The Sunday Poem: Judith Taylor’s Sex Libris

Judith Taylor (Photo courtesy the author)   As the psychoanalysts Jung and Freud both observed, fairy tales frequently reveal more about a culture than its sophisticated literary texts. These are the stories we hear at a young, impressionable age. Whether we're conscious of it or not, these tales of angelic [...]

By | 2016-11-11T21:49:14+00:00 02.02.14|The Sunday Poem, Words|Comments Off on The Sunday Poem: Judith Taylor’s Sex Libris

Kill Me Now Abs & Conversation Lashes with Artist Rachelle Beaudoin

An installation view of Rachelle Beaudoin's Conversation Lashes. Laser cut paper, digital photographs, 2013. (Photo by Michelle Aldredge)   On Thursday I attended the opening for Rachelle Beaudoin's new show, Let's Work it Out, at the Carroll House Gallery in Keene, New Hampshire. Rachelle investigates feminine iconography and identity [...]

By | 2016-11-11T21:49:16+00:00 02.02.14|Images|Comments Off on Kill Me Now Abs & Conversation Lashes with Artist Rachelle Beaudoin

The Sunday Poem: Dean Young’s Bender

Do not encourage small children / to play the trombone as the shortness / of their arms may prove quite frustrating, / imprinting a lifelong aversion to music / although in rare cases a sense of unreachability / may inspire operas of delicate auras.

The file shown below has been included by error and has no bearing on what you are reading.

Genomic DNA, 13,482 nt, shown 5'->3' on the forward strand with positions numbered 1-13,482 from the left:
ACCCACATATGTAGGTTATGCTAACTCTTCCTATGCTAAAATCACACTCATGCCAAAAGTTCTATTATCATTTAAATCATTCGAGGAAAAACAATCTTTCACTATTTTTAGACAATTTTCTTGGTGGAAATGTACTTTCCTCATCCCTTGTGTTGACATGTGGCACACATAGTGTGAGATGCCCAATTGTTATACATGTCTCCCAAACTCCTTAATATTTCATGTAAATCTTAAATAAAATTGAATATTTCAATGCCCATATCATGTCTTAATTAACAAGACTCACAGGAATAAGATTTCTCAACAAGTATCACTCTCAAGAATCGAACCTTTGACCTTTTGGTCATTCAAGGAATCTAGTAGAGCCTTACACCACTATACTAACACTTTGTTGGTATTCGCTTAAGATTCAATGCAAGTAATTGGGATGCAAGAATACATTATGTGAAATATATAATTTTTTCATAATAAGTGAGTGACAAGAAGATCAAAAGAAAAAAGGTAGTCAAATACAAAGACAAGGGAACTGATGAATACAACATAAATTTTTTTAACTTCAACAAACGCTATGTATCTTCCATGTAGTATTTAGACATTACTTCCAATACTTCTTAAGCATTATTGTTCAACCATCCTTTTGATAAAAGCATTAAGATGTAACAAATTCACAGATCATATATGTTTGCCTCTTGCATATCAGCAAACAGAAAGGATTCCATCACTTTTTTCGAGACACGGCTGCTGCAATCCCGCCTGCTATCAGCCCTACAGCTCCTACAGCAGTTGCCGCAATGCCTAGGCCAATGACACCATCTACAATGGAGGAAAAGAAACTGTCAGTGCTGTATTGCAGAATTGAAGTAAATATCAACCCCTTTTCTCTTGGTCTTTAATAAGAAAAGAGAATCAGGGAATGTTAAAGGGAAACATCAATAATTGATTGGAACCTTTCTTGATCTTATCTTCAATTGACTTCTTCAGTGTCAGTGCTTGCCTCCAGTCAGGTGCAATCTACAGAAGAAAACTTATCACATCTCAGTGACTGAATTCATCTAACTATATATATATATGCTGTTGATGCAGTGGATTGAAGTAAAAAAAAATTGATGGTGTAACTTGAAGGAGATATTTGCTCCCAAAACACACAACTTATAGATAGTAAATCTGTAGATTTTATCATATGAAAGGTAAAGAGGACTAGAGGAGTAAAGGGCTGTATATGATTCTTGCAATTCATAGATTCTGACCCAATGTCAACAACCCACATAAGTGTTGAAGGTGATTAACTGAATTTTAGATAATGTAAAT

By | 2017-02-03T20:11:26+00:00 01.11.14|The Sunday Poem, Words|Comments Off on The Sunday Poem: Dean Young’s Bender

Skyscrapers: A Cure For Loneliness & Overconsumption? Judith Dupré on the World’s Most Extraordinary Buildings

Lewis Wickes Hine, A construction worker at the Empire State Building, 1931. (Photo courtesy the New York Public Library Digital Gallery)   Books Worth Reading Skyscrapers: A History of the World’s Most Extraordinary Buildings By Judith Dupré. Black Dog & Leventhal Publishers, 176 pages   (Photo © Black [...]

Crystal Bliss: What the Snow Photos of Doug + Mike Starn Teach Us about Originality

Doug + Mike Starn, from the series alleverythingthatisyou, 2006-2007. (Photograph Doug + Mike Starn courtesy dmstarn.com)   Doug + Mike Starn, Big Bambú: You Can't, You Don't, and You Won't Stop, 2010. At the Metropolitan Museum of Art Roof Garden (Photo by Mario Tama/Getty Images North America via [...]

By | 2016-11-11T21:49:20+00:00 12.21.13|Images|Comments Off on Crystal Bliss: What the Snow Photos of Doug + Mike Starn Teach Us about Originality